ESPN on Nerlens Noel’s injury status: “The Oklahoma City Thunder announced Wednesday that center Nerlens Noel suffered a concussion after an elbow to the head in Tuesday night’s game against the Minnesota Timberwolves. Noel was struck by Andrew Wiggins’ elbow, and the team said he lost consciousness from the fall he took to the floor at the 5:16 mark of the third quarter. Noel has been placed in the NBA’s concussion protocol. Per the NBA’s concussion policy, Noel will now begin the NBA-mandated return-to-participation protocol. He cannot resume basketball activities until it is determined that he is symptom-free. There is no timetable to complete the protocol.”
Nick Gallo (okcthunder.com) previews tonight’s game against the Spurs: “The Spurs are a team that have been on fire offensively over the last 16 games, scoring 115.8 points per game while going 13-3 heading into a Wednesday night matchup with the Memphis Grizzlies. With the Thunder in San Antonio waiting on the Spurs, the coaching staff will get a good look at its upcoming foe that has surged up the Western Conference standings. The game will be one of contrasting styles. The Spurs have been an offensive juggernaut, yet playing at an incredibly slow pace. The Thunder, on the other hand have been outstanding defensively and play at one of the fastest paces in the league. At the beginning of the season, the Thunder mentioned that it wanted to play faster, but that it started on the defensive end of the floor.”
Erik Horne (Oklahoman) on quick fixes to break the Thunder slump: “Offensive rebounding has been one of the Thunder’s strengths in recent seasons. It still boasts the No. 2 offensive rebounding rate in the NBA this season, grabbing 30.6 percent of its misses. But in the last two games, it’s been outrebounded on the offensive glass 31-15. That’s a defensive rebounding issue. The Thunder has been on the cusp of being one of the Top 10 defensive rebounding teams in the league this season, but has dropped to 11th after allowing the Wizards and Timberwolves to rebound 35 percent of their misses in the last two games, the third-worst mark in the NBA in that span. “Just box out,” Thunder guard Terrance Ferguson said. “Not let them run in for freebies. Not letting the play be over. Always knowing that the play is still going. No matter if they took the shot, always box out, always look for your man and go get the board. Pretty simple.”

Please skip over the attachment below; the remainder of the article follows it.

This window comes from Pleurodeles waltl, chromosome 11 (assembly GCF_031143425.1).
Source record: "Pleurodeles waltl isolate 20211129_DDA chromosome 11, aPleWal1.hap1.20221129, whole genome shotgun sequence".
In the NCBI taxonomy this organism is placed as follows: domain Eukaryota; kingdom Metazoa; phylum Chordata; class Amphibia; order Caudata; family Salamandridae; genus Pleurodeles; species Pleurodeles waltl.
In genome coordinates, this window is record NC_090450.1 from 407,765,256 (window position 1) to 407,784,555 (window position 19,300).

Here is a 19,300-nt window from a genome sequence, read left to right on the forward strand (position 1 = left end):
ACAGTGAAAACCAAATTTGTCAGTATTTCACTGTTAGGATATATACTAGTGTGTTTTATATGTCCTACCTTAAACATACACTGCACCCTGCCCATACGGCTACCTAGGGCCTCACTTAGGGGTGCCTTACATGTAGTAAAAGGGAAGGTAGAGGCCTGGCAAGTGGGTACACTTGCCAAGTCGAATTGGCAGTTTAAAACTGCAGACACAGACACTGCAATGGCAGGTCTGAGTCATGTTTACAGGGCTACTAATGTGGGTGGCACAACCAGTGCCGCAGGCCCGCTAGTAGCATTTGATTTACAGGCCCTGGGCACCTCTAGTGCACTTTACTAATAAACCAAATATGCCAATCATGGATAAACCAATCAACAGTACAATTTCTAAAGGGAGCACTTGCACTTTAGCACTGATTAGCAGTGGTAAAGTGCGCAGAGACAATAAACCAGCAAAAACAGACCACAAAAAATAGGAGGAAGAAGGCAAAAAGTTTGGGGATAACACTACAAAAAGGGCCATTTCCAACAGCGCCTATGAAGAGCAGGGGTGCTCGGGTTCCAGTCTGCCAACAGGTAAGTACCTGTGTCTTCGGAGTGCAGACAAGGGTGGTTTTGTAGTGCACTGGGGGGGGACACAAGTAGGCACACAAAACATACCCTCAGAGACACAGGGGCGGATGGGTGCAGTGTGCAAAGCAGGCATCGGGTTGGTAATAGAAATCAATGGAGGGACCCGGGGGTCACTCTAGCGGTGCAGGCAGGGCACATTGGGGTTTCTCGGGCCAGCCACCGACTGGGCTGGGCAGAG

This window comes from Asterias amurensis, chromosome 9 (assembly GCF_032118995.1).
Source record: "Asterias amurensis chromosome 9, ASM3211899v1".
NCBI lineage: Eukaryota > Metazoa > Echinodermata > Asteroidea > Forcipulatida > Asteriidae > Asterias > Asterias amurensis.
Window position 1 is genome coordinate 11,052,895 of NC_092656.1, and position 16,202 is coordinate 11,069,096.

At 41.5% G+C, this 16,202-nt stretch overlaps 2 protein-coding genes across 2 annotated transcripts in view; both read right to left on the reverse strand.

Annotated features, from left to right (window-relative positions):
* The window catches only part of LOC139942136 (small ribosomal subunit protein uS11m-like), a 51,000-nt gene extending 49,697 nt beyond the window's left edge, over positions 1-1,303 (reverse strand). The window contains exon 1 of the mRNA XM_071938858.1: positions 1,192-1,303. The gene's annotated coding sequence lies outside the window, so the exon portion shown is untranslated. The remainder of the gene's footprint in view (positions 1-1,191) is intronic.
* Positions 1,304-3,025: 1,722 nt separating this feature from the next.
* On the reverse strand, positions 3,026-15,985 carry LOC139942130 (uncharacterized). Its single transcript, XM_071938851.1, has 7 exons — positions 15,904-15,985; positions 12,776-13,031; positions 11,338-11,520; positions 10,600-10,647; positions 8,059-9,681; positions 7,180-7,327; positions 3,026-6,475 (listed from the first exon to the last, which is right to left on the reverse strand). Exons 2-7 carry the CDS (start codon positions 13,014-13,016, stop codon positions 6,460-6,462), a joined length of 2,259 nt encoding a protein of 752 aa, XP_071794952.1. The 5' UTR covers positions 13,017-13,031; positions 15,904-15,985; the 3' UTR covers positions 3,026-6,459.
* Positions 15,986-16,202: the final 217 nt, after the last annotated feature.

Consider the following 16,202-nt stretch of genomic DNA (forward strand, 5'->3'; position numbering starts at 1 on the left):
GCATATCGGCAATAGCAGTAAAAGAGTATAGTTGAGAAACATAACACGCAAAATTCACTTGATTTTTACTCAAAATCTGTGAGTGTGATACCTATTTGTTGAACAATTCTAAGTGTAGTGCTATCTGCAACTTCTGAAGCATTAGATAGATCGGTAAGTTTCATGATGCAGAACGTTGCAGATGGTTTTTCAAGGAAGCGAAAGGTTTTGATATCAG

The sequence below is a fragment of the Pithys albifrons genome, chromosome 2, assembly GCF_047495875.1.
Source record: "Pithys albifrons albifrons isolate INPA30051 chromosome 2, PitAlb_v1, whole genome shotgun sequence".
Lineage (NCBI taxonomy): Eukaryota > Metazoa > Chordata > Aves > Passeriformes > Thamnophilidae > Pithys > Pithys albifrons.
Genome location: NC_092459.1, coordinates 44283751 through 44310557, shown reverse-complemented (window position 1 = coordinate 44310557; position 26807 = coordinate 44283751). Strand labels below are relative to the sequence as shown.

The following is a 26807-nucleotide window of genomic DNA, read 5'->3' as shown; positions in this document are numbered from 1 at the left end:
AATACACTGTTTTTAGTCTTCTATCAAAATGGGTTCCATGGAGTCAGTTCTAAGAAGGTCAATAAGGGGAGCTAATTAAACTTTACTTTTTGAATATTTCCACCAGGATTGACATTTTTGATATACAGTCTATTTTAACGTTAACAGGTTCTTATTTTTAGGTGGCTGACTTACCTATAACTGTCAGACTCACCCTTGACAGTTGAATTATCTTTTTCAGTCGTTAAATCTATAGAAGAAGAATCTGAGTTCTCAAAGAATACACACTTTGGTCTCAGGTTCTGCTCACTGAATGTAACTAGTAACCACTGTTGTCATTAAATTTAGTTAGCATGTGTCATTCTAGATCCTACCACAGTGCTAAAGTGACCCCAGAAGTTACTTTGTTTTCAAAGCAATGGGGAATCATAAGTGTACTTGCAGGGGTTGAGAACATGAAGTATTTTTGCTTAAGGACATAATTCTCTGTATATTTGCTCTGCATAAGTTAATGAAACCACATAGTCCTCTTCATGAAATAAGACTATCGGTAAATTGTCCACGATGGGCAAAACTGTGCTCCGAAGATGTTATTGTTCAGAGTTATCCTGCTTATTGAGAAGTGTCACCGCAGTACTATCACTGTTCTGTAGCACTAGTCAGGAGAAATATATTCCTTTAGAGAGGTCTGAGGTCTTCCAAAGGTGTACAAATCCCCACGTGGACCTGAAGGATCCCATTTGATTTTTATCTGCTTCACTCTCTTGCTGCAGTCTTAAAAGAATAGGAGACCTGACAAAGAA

Zach Buckley (B/R) on what the Thunder should do at the trade deadline: “It’d be hard to predict a championship run for the Thunder given their crippling shooting shortage. No one has a worse three-point percentage (32.1), and only two teams convert free throws at a lower clip (70.4). Their 53.6 true shooting percentage ranks just 25th; they’re the only team in the 20s with a winning record. They either need to add multiple shooters or land a sniper who can log in the neighborhood of 30 minutes per game. Ideally, that sharpshooter will have the off-the-dribble chops to thrive in this pass-averse attack, but even spot-up gunners would help just by pulling defenders away from George and Westbrook.”
Brian Phillips (Ringer) on the many stages of Russell Westbrook fandom: “Being a Russell Westbrook fan is the emotional equivalent of playing basketball like Russell Westbrook—it’s spectacularly difficult, it takes willpower and imagination, it hurts, and if you’re not actually doing it, you probably can’t understand why anyone would try. When you are doing it, though, it seems to…not make sense, exactly, but reflect a kind of higher logic, detached from the utilitarian logic of the game. Westbrook is one of the most frustrating players in the NBA, and quite possibly one of the most frustrating human beings in the universe, but for the true Westbrook fan, his shortcomings are merely the obstacles against which our greatness must test itself—the 10-foot rims and help defenses of the spirit.”
Shaun Powell (NBA.com) grades the Thunder at the midway point of the NBA season: “A-. There’s someone playing at a Kia MVP level this season and it isn’t the resident former MVP. For the moment anyway, the Thunder belong to Paul George. He’s putting up career-best scoring numbers (26.8 ppg) and serving as OKC’s savior whenever it gets caught in a pinch. This is refreshing for a franchise that convinced George, a two-way star, to stay last summer during free agency and needed someone to balance the offense with Russell Westbrook. George isn’t the only reason for OKC’s rise to the attic in the West. Dennis Schroder was the offseason’s most underrated pickup and serves as a solid backup to Westbrook. Meanwhile, Jerami Grant is no longer surviving exclusively on athletic ability thanks to a reliable jumper. Even more impressive is how OKC has managed without injured defensive ace Andre Roberson.”
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